It’s absurd, takes forever to get to the factory, and takes joy in the torture and death of children. That all kind of makes it a perfect piece of art. — ZJ

7. The Trip To Italy (2014)

“The Trip” movies are actually TV shows in the UK that are edited into feature films for the US market. I’ve never seen the full English series, but all of the “The Trip” movies feature Rob Brydon and Steve Coogan traveling around sun-dappled European vacation spots eating five-star food while doing impressions at each other. The movies are about 60% comedy and 40% food porn in a way that almost feels like cheating to include on a food-movies list.

But if they can write themselves a movie that allows them to go on gorgeous vacations eating delicious food, I can sure as hell use it to fill out my list. They make me almost as hungry for the food as I am jealous of Coogan/Brydon for getting to make these. — VM

6. The Trip (2010)

This film has the perfect balance of comedy, food porn, and travel FOMO in … Northern f*cking England. My wife (shut up, Vince) is from Northern England and I’ve spent a lot of my life there. And look, there are some wonderful places and corners tucked away in an otherwise very rural and post-industrial part of the country. So this film (a TV series in the UK) pulls off the best magic trick of the series — it makes a very rural and depressed part of the U.K. shine with great food and stunning (albeit misty) vistas.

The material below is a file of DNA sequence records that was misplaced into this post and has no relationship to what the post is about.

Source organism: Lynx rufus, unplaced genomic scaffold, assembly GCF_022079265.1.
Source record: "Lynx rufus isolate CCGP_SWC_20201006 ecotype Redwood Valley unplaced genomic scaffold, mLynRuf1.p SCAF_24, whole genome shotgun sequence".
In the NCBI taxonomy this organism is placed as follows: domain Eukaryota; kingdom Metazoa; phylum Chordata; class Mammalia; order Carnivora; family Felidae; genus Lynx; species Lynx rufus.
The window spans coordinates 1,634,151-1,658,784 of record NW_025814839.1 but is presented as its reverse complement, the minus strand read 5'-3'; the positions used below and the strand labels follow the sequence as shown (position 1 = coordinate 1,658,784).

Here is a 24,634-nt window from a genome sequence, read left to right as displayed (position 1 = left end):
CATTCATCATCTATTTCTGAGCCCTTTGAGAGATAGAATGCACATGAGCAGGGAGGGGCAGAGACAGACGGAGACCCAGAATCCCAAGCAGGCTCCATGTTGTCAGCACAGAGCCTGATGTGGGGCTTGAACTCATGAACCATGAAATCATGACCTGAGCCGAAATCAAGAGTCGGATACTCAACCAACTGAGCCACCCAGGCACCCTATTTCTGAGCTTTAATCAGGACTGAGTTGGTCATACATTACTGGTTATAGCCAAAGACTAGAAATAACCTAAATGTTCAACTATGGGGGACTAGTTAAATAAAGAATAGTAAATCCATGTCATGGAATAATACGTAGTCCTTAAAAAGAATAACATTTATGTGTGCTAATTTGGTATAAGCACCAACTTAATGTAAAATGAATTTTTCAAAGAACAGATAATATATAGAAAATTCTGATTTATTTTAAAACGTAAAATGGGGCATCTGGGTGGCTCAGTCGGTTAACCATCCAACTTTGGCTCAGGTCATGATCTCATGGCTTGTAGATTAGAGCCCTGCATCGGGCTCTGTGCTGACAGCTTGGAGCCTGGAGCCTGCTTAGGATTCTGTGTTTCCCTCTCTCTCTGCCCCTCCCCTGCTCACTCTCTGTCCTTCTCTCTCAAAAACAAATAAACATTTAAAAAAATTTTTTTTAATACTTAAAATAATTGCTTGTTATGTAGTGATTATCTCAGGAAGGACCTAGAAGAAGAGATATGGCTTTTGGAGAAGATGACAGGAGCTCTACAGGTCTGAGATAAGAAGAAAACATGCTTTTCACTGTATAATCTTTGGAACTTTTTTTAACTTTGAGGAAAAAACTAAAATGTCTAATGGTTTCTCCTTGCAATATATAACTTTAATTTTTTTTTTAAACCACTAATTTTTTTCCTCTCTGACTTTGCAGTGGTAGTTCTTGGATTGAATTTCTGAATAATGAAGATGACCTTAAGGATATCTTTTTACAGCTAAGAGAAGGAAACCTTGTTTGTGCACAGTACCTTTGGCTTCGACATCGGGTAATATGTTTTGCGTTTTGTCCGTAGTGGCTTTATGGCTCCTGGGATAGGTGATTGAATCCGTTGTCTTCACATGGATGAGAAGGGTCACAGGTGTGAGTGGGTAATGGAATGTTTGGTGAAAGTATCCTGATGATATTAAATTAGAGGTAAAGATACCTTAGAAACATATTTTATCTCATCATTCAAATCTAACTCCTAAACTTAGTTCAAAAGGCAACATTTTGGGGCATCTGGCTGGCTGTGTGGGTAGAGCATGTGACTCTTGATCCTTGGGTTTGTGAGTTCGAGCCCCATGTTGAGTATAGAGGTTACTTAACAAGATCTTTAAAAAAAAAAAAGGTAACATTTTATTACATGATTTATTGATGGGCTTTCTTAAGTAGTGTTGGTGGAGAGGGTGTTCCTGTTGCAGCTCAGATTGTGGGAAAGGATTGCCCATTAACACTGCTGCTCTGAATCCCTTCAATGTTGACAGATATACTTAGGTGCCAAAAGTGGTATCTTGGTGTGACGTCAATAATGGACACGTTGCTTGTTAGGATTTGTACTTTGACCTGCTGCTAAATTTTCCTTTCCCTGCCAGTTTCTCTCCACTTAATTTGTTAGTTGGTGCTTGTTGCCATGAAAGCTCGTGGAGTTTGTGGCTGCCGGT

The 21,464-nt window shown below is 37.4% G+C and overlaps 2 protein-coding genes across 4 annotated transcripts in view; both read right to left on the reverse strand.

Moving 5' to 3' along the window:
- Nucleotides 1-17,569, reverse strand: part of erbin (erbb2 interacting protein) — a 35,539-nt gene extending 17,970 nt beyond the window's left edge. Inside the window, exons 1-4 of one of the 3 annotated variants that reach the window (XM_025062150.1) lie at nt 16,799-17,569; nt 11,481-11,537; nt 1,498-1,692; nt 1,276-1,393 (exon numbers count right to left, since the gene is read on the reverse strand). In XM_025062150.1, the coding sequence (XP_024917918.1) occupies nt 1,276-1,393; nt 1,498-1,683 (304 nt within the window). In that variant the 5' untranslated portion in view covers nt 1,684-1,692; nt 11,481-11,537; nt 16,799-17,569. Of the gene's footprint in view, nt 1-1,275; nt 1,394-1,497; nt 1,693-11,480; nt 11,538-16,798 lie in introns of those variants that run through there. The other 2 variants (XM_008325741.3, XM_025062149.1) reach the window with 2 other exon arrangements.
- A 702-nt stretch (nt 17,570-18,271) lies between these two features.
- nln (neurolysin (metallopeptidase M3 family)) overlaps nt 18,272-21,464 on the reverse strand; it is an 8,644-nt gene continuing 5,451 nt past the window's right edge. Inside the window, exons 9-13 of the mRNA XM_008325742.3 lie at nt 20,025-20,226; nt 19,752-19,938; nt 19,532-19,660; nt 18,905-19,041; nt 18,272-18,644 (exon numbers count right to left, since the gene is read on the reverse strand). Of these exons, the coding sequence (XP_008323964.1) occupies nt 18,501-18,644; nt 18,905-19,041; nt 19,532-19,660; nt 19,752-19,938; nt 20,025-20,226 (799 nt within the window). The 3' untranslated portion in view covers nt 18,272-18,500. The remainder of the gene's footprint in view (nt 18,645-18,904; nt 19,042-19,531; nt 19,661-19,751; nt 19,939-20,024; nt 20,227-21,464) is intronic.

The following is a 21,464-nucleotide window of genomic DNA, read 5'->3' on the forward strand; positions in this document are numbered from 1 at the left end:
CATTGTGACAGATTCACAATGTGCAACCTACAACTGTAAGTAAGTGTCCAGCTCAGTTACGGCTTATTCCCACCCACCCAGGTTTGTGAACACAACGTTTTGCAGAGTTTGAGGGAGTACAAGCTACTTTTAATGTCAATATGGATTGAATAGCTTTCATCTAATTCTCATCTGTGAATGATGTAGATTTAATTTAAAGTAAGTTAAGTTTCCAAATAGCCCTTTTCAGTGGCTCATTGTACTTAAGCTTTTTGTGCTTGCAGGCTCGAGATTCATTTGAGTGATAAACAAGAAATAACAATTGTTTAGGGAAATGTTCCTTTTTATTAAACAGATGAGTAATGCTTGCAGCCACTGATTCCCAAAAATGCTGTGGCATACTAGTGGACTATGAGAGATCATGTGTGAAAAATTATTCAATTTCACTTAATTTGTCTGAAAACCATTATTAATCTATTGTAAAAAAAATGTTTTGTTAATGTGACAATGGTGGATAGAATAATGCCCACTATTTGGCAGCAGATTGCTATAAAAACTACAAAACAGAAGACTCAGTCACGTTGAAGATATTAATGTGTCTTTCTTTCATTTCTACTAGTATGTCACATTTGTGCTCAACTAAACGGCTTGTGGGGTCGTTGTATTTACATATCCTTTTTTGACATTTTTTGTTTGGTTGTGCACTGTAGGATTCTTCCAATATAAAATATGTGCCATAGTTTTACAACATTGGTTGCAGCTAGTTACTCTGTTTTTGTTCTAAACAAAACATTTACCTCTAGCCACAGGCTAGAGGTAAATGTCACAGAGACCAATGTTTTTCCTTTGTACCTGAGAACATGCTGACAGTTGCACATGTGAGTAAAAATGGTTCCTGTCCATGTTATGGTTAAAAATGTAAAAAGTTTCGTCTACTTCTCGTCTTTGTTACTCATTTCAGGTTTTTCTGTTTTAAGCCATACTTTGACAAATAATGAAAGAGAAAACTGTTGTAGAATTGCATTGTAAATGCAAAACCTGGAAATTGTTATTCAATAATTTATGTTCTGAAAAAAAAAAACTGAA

Anyone can make Italy, Spain, and Greece look great with views and food (as proven in the next installments of “The Trip” franchise — the Trip-iverse if you will). But making Northern England look this good is a real treat for the senses and truly impressive. Also, “My-cocaine”! — ZJ

5. The Trip to Spain (2017)

Remember The Trip to Italy? The Trip to Spain is like that, only with less pasta and more ham. Plus about the same amount of impressions. There’s also The Trip to Greece, which is also a great food movie, but I’m not including it here solely as an example of editorial restraint. — VM

4. The Menu (2022)

You had to see this entry coming. The Menu captured the national zeitgeist at the tail end of 2022 into 2023 in a way that films rarely do. Plus (spoiler alert), that cheeseburger was legit. All of that aside, this is a movie that balances influencer culture, haute cuisine, wealth, and service/sex work in a deeply resonant way. Ralph Fiennes, Nicholas Hoult, and Anya-Taylor Joy give spot-on performances as a chef, his acolyte, and the no-nonsense sex worker they’re orbiting at a remote five-star celebrity chef restaurant with a real cult following.

The tension! The food! Tyler’s Bullshit! It’s all pretty goddamn entertaining and one of the great food movies of the 21st century. — ZJ

3. Labor Day (2014)